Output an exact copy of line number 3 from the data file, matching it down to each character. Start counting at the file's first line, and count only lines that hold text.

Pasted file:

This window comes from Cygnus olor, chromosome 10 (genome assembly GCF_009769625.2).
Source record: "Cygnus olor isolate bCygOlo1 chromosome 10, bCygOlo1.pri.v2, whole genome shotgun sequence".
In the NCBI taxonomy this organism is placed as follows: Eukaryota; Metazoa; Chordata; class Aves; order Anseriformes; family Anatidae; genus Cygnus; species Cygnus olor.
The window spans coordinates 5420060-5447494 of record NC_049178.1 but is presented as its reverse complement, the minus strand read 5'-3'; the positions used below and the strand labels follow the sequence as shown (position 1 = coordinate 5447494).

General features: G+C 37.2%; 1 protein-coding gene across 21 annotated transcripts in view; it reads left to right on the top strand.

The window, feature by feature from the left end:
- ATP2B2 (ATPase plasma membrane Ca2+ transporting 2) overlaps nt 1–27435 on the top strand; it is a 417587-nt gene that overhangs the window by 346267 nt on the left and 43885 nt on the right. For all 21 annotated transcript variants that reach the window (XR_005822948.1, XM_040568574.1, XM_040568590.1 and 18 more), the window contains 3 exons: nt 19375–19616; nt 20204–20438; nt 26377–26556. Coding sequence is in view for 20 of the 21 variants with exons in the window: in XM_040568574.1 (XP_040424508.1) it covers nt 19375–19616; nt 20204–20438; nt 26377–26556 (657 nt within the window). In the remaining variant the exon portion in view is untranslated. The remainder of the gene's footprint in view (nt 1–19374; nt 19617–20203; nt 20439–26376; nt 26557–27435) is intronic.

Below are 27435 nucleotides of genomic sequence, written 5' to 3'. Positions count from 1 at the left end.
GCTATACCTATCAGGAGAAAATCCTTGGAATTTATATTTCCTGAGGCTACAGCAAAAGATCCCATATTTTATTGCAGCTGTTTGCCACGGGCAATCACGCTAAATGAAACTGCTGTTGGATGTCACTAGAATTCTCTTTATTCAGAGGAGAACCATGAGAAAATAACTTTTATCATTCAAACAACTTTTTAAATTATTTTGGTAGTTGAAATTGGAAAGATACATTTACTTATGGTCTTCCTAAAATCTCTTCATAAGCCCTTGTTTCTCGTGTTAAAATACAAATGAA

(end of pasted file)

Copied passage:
In the NCBI taxonomy this organism is placed as follows: Eukaryota; Metazoa; Chordata; class Aves; order Anseriformes; family Anatidae; genus Cygnus; species Cygnus olor.